The first meeting of the Sub-Committee on Livestock, a technical forum for Members of the Food and Agriculture Organization of the United Nations (FAO) to advise the work of the Organization, started a three-day virtual session today.
The establishment of the Sub-Committee was agreed upon in 2020 by the Committee on Agriculture (COAG), one of FAO’s Governing Bodies providing overall policy and regulatory guidance on issues relating to agriculture (including livestock), food safety, nutrition, rural development and natural resource management. The Sub-Committee on Livestock, comprising 131 countries plus the European Union as well as observers from United Nations (UN) agencies and other international organizations, will discuss and build consensus on specific issues and priorities related to the livestock sector. The first governing body created and operationalized under FAO Director-General QU Dongyu’s tenure, the Sub-Committee will advise COAG and, through it, the FAO Council and FAO Conference, on technical and policy needs to optimize how livestock can contribute to core mandates such as poverty alleviation, food security and nutrition, sustainable livelihoods and the realization of the Sustainable Development Goals.
“Globally, we are facing a number of serious issues; in particular increasing hunger and malnutrition, poverty, the climate crisis, conflict, biodiversity loss and degradation of natural resources… Livestock can help address these challenges,” Qu said in opening remarks at the session. Many of the world’s poorest people depend directly on livestock for their livelihoods, and livestock value chains constitute the third most importance global source of income after crop production and non-agricultural employment, he added.
“Sustainable livestock systems is at the interface of the Four Betters set out in the FAO Strategic Framework 2022-2031: Better Production, Better Nutrition, a Better Environment and a Better Life for all, leaving no one behind,” Qu noted.
The Sub-Committee will highlight the diversity of livestock systems and the varied roles livestock plays in contributing to food security, nutrition, livelihoods and inclusive economic growth, while minimizing negative environmental impacts when sustainably managed, he said. Its success “will depend on the collective support, active engagement and contributions from each of us,” the Director-General said, calling for efficient, effective and coherent collaboration.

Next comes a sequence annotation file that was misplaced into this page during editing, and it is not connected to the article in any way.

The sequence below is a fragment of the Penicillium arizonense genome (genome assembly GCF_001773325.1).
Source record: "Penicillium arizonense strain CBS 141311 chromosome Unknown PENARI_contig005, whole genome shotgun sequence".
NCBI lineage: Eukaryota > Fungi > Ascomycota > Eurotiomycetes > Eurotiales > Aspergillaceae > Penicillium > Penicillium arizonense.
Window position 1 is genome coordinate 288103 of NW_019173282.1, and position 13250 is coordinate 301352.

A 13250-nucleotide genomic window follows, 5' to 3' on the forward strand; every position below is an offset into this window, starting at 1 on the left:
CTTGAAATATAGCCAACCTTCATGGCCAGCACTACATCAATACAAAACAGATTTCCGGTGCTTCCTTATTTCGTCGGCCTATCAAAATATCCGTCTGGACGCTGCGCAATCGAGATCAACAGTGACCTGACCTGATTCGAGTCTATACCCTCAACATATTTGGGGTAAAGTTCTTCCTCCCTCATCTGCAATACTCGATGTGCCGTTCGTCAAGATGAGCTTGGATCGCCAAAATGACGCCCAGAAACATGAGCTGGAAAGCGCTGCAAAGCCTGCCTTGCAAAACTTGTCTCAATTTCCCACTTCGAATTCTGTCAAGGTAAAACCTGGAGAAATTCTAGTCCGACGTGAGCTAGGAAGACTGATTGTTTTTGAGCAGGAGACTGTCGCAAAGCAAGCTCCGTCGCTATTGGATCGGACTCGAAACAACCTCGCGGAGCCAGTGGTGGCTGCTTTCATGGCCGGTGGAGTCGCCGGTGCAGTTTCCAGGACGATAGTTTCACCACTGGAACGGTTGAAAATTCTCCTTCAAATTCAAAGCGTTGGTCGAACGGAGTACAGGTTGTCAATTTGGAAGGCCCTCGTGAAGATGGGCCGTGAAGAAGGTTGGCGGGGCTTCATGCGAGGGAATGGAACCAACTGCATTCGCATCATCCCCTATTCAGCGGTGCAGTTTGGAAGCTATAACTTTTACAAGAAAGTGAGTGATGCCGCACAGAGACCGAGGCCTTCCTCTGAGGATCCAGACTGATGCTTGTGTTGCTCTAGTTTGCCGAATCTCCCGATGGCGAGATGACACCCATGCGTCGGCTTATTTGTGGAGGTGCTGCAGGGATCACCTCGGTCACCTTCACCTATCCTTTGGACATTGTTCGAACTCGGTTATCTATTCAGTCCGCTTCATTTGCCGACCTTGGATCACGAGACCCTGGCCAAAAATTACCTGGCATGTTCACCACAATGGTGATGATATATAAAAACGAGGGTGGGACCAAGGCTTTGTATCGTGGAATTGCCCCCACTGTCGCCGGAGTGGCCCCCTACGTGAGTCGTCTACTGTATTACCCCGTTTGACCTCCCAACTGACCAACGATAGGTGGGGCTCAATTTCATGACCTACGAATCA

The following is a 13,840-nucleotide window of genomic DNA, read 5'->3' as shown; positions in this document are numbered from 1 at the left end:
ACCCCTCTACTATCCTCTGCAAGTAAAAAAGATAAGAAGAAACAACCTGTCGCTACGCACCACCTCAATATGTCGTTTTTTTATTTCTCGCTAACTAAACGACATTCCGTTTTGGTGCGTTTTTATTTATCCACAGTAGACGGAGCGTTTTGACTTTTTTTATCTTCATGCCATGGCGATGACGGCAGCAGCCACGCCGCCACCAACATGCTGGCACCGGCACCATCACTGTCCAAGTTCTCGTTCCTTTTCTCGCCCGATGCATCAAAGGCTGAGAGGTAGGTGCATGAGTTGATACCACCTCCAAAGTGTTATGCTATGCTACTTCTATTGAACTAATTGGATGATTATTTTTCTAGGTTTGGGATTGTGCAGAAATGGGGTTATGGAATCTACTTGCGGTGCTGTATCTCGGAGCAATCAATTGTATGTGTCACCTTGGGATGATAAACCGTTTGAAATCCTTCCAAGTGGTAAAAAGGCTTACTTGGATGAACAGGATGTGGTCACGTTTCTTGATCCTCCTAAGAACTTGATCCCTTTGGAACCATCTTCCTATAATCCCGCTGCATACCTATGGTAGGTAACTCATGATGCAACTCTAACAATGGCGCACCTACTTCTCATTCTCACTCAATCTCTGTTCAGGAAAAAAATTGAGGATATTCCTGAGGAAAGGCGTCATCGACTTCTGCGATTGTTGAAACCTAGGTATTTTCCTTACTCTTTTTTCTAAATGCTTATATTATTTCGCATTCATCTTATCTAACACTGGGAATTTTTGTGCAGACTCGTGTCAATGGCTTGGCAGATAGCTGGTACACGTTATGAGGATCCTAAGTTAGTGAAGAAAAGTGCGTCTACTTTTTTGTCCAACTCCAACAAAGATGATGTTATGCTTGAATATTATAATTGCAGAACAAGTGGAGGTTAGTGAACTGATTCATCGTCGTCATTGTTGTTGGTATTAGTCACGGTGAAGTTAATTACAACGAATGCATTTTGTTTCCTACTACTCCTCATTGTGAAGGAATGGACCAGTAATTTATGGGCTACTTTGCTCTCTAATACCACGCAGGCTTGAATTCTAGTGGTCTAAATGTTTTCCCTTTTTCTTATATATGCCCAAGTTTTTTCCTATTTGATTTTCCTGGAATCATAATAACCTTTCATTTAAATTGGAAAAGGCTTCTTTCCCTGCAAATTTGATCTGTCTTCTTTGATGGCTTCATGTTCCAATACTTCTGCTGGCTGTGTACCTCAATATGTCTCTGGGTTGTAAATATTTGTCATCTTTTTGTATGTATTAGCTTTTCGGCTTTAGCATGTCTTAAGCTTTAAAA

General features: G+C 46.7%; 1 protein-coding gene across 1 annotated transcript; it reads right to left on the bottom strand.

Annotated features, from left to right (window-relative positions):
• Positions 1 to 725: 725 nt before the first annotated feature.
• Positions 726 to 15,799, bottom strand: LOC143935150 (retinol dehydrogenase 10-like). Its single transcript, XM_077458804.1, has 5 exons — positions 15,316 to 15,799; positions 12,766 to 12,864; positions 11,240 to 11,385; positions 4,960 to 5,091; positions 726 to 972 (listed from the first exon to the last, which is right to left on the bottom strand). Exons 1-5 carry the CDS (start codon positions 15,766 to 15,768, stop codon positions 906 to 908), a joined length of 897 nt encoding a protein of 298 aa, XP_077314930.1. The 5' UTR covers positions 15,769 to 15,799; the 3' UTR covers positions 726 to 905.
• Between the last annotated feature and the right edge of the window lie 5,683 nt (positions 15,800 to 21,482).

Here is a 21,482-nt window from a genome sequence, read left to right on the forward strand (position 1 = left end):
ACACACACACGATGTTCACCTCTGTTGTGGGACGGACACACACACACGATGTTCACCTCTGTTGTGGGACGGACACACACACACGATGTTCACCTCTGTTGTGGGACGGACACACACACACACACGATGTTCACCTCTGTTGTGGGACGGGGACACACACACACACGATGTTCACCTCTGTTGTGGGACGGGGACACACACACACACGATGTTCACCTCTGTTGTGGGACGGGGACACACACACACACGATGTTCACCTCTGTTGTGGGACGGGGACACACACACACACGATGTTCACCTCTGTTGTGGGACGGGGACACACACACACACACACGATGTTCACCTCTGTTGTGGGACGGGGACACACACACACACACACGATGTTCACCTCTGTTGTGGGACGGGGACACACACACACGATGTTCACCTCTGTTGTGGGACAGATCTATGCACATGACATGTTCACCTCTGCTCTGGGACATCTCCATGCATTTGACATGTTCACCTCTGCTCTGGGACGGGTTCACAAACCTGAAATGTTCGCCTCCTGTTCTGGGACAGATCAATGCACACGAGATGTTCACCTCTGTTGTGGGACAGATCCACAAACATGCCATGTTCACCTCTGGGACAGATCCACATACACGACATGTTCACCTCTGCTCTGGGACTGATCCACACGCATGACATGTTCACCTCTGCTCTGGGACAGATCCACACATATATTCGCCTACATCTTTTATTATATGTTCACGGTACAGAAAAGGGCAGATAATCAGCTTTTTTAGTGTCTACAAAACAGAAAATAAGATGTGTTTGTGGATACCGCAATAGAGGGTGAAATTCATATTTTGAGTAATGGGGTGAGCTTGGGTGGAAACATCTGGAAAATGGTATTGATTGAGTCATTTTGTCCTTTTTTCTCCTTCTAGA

Harnessing synergies, managing trade-offs
The Sub-Committee on Livestock was established to propel transformation of the livestock sector as needed to maximize benefits while managing challenges – which range from micronutrient deficiencies in some populations and the notable vulnerability of pastoralist communities to the climate crisis and on to the risks of biodiversity loss and inefficient land management as well as the growing global threat of antimicrobial resistance.
It is responsible for identifying and discussing major trends and issues in the global livestock sector, advising the preparation of technical reviews on relevant matters, advising on mechanisms to prepare, and facilitate and implement action programmes..
Global demand for livestock products is expected to increase by up to 50 percent by 2050, almost entirely in developing countries where the dietary benefits of animal sourced food are often less accessible, thereby creating many economic opportunities, more of which should be made available to women and youth. At the same time, livestock production systems are major users of natural resources, can contribute to land degradation and environmental pollution and emit greenhouse gases. Moreover, diseases such as Peste des Petits Ruminants can cause heavy losses to the sector and disrupt trade flows, while avian influenza variants can threaten public health as well as disrupt trade flows.
“We are all aware of these issues and business-as-usual is no longer an option. And we are also aware that the livestock sector can contribute to the solution,” the Director-General said, pointing to the need for careful planning to harness synergies and manage trade-offs between different priorities.
FAO’s extensive work in the livestock arena highlights the need for such planning and shows how livestock can ensure healthy diets, support resilience and livelihoods, enable food production in marginal lands where crop production is inefficient, play a central role in the One Health approach and contribute to ecosystem services through nutrient cycling and soil carbon sequestration. FAO, using evidence-based tools and guidelines, is working with governments, farmers, companies and communities on a range of issues such as food safety, inclusive markets, disease surveillance and response, feed optimization and the promotion for best practices for animal health and welfare.
The world’s livestock systems stand out for their diversity, which offers an opportunity to scale up climate solutions. FAO has pioneered research into how to reduce livestock’s carbon footprint and its research has shown how wider adoption of best practices and technologies in feeding, health, husbandry and manure management can help cut GHG emissions by as much as 30 percent. FAO’s Global Livestock Environmental Assessment Model (GLEAM) and its interactive version (GLEAM-i) allows for global and national assessments of emissions and of technology and policy options to reduce them. Other technical tools FAO has developed to help Members include the Self-evaluation and Holistic Assessment of climate Resilience of farmers and Pastoralists (SHARP) tool, the EX-Ante Carbon Balance Tool (EX-ACT), the Livestock Sector Investment and Policy Toolkit (LSIPT), and the Tool for Agroecology Performance Evaluation (TAPE).